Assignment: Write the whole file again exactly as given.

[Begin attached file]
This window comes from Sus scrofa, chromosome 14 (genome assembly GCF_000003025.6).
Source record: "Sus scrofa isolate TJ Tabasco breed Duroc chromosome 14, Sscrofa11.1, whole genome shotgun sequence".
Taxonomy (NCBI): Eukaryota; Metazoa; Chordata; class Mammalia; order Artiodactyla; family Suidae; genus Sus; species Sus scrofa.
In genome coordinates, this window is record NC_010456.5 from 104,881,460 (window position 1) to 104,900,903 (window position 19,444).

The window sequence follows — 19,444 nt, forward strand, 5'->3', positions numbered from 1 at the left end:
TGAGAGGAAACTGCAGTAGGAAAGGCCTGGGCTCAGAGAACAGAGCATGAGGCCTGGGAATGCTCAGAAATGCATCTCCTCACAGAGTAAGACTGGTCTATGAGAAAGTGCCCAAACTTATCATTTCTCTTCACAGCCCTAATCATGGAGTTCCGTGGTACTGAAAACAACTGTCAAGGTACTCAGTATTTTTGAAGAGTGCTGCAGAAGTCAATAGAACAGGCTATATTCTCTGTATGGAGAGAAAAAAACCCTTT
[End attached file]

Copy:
This window comes from Sus scrofa, chromosome 14 (genome assembly GCF_000003025.6).
Source record: "Sus scrofa isolate TJ Tabasco breed Duroc chromosome 14, Sscrofa11.1, whole genome shotgun sequence".
Taxonomy (NCBI): Eukaryota; Metazoa; Chordata; class Mammalia; order Artiodactyla; family Suidae; genus Sus; species Sus scrofa.
In genome coordinates, this window is record NC_010456.5 from 104,881,460 (window position 1) to 104,900,903 (window position 19,444).

The window sequence follows — 19,444 nt, forward strand, 5'->3', positions numbered from 1 at the left end:
TGAGAGGAAACTGCAGTAGGAAAGGCCTGGGCTCAGAGAACAGAGCATGAGGCCTGGGAATGCTCAGAAATGCATCTCCTCACAGAGTAAGACTGGTCTATGAGAAAGTGCCCAAACTTATCATTTCTCTTCACAGCCCTAATCATGGAGTTCCGTGGTACTGAAAACAACTGTCAAGGTACTCAGTATTTTTGAAGAGTGCTGCAGAAGTCAATAGAACAGGCTATATTCTCTGTATGGAGAGAAAAAAACCCTTT